Differences of pathophysiology in experimental meningitis caused by three strains of Streptococcus pneumoniae

Täuber, MG; Burroughs, M; Niemöller, UM; Kuster, H; Borschberg, U; Tuomanen, E (1991). Differences of pathophysiology in experimental meningitis caused by three strains of Streptococcus pneumoniae. Journal of infectious diseases, 163(4), pp. 806-11. Cary, N.C.: Oxford University Press 10.1093/infdis/163.4.806

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Differences in cytochemical and pathophysiologic abnormalities in experimental meningitis caused by pneumococcal strains A, B, and C were determined. Strain C produced the most severe abnormalities of cerebrospinal fluid (CSF) concentrations of lactate (P less than .01), protein (P less than .02), and glucose (P less than .01), CSF white blood cell count (P less than .04), cerebral blood flow (P less than .02), and clinical signs (P less than .05). Brain edema occurred only with strains A anc C, with no association with disease severity; intracranial hypertension was also independent of disease severity. Strain B, not C, achieved the highest bacterial titers in the CSF (P less than .005). The widely different abilities of strains of Streptococcus pneumoniae to induce intracranial abnormalities suggest that virulence determinants affect not only evasion of defense during colonization and invasion, as shown in other models, but also determine the course of disease once infection has been established. Differences of cell-wall metabolism among pneumococcal strains may play a role in this latter phase of the development of meningitis.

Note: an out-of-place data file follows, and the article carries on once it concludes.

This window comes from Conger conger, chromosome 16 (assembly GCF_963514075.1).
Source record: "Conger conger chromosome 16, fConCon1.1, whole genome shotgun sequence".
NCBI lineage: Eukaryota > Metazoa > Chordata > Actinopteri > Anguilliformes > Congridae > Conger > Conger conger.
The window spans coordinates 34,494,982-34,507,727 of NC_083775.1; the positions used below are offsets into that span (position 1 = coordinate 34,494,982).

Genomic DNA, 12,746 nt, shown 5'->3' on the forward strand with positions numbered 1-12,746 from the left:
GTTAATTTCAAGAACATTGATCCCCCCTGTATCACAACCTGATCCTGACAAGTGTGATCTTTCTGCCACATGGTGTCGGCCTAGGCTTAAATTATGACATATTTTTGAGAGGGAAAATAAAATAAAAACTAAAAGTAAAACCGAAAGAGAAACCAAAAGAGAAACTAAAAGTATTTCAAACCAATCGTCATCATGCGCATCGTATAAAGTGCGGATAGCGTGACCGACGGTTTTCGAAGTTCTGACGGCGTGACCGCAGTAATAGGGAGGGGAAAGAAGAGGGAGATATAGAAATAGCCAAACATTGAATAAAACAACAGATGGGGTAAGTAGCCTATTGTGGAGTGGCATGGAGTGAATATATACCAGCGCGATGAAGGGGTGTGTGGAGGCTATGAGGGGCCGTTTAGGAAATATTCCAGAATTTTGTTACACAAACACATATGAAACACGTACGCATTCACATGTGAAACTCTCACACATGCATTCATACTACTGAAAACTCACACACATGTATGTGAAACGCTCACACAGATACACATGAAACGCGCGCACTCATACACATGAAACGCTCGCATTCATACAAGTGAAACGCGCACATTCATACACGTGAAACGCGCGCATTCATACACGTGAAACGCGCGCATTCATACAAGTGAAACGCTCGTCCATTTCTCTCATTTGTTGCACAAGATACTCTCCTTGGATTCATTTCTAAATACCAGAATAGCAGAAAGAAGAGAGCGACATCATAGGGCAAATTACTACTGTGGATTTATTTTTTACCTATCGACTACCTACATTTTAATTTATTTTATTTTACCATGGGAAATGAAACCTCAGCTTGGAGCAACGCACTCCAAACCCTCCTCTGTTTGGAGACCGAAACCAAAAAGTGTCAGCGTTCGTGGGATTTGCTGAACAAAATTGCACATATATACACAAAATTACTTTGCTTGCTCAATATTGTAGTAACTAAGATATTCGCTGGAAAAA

Item Type:

Journal Article (Original Article)

Division/Institute:

04 Faculty of Medicine > Service Sector > Institute for Infectious Diseases

UniBE Contributor:

Täuber, Martin G.

ISSN:

0022-1899

ISBN:

1901331

Publisher:

Oxford University Press

Language:

English

Submitter:

Factscience Import

Date Deposited:

04 Oct 2013 15:00

Last Modified:

04 May 2014 23:17

Publisher DOI:

10.1093/infdis/163.4.806

PubMed ID:

1901331

Web of Science ID:

A1991FD93900021

URI:

https://boris.unibe.ch/id/eprint/25800 (FactScience: 60973)

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